Recipes like this make me very happy to be living in a sub-tropical climate. The balance of the salty, the sour and the sweet in South-East Asian cooking is intoxicating and perfect during the warmer months.
This recipe is from Bill Granger’s latest book ‘Bill’s Everyday Asian’. There are so many Australian cookbooks on Asian food, well at least our take on Asian food, like Kim Terakes book ‘The Great Aussie Asian Cookbook‘ – a great title! We can’t get enough of it.
I didn’t grow up with Asian food but when I was about 9 I went and stayed overnight with my Grandma up in Tewantin on the Sunshine Coast. It was my first night staying with Grandma by myself and we walked down to the main street and had dinner at a Chinese restaurant which I believe is still there today. The whole experience was very foreign as I had never had Chinese food and eating out was a rarity. I had fried rice and raved about it for years. My Grandma made me feel very special and my eyes had been opened to new food.
It wasn’t until my late teens that I discovered Thai curries, Indian curries, noodle dishes, sushi etc. And when I lived in Indonesia for a small stint there was satay chicken, beef rendang, gado gado. Nasi Goreng was my staple in Indonesia, complete with a fried egg on top, but I also got a renewed appreciation for the tropical fruit over there that is readily available back here in Brisbane.
My kids have been exposed to all sorts of exotic flavours which sometimes they love and sometimes they won’t go near. Tilly never use to be able to handle fish sauce, whenever she smelt it she would have to leave to room but she had no issues last night. The salmon is marinated briefly in fish sauce and a little caster sugar and then the salad dressing has a little fish sauce too. I think the fact that there was salmon and sweet, juicy lychees all on the same platter made this irresistible to the kids.
I served the salad on a big platter for everyone to help themselves to and a bowl of rice for the kids as a bit of a filler. I had intended to do fried rice but once the salad was made it was too hard to wait another minute. We all sat down and devoured it.
If you want to serve this as a family meal and don’t think the kids will go for the fish sauce, lime juice dressing then just pan fry one of the salmon fillets and place on a separate plate. Reserve some of the cucumber, snowpeas and lychees to serve to the kids without dressing. Fried rice or steamed rice makes this a complete meal or you could toss in some cooked vermicelli noodles. But for Joel and me last night the salad was so satisfying that this was a meal in itself.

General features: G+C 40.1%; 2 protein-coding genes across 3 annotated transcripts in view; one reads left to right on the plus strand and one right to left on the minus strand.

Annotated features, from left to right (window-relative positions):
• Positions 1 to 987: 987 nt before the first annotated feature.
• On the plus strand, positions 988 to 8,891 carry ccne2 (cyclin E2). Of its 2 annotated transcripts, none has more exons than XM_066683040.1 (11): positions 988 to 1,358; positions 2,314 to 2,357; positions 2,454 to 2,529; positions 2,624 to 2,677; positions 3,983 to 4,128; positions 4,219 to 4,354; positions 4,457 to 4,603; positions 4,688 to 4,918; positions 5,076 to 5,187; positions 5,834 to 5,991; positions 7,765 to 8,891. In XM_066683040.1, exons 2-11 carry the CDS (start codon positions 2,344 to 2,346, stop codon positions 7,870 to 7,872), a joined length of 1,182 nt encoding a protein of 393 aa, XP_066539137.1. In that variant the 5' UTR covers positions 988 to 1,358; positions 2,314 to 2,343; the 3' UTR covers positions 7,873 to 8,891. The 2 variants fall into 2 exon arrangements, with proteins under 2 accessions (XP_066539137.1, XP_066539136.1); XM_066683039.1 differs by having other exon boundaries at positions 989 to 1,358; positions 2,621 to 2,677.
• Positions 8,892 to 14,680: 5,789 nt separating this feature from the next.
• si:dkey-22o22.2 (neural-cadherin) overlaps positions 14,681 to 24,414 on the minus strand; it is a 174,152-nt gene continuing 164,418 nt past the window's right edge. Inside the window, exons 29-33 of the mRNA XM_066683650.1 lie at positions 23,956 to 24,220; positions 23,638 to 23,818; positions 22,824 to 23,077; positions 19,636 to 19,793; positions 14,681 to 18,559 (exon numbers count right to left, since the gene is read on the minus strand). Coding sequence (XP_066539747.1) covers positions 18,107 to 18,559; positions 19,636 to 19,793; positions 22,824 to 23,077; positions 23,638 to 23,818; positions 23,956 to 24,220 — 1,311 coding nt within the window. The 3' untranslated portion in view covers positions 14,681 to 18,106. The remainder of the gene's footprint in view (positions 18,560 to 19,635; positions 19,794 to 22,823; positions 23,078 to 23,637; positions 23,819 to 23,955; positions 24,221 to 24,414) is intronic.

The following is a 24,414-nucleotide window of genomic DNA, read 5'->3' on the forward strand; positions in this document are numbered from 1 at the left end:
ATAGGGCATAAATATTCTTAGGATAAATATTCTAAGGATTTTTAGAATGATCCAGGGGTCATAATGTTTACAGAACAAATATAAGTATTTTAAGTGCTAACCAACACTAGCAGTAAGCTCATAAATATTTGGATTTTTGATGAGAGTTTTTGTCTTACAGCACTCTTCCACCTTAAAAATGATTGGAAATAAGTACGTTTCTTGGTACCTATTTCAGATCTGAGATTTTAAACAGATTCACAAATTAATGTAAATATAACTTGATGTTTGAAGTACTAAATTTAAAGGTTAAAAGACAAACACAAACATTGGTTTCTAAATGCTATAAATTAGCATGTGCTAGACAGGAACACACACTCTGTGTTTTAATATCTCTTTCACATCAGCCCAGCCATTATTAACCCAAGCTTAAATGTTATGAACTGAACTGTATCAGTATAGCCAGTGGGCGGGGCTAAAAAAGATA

This is one incredibly delicious, healthy salad and I will be making it again. It was on the table within 15 minutes! I am keen to buy a Chinese roast duck and use it in place of the salmon one day. Duck and lychees are a classic combination.
crisp salmon, lychee, coriander and chilli salad
(slightly adapted from Bill Granger’s book ‘Bill’s Everyday Asian’)
4 tablespoons fish sauce
3 teaspoon caster sugar
4 skinless salmon fillets (about 180g each)
2 tablespoons vegetable oil
300g snow peas, sliced in strips on the diagonal ( I used a combination of snow peas and sugar snap peas but I would just stick with the snowpeas)
1 Lebanese cucumber, thinly sliced
20 lychees, peeled and de-seeded or a 565g tin of lychees, drained
handful of coriander leaves
1 long red chilli, de-seeded and julienned
1/2 a small red onion, sliced thinly
2 tablespoons lime juice
2 tablespoons fish sauce, extra
Marinate the salmon fillets in the fish sauce and 2 teaspoons of the caster sugar. Cover and place in fridge for 10 minutes.
Arrange the sliced snowpeas, cucumber, lychees, coriander, chilli and red onion on a large platter.
Heat the vegetable oil in a non-stick pan over medium to high heat. Cook the salmon for a minute on each of the four sides or until cooked to your liking. Set aside to rest.
Mix the lime juice and extra fish sauce together with remaining teaspoon of caster sugar. Break up the salmon and scatter over the salad. Drizzle the dressing over the top and serve straight away.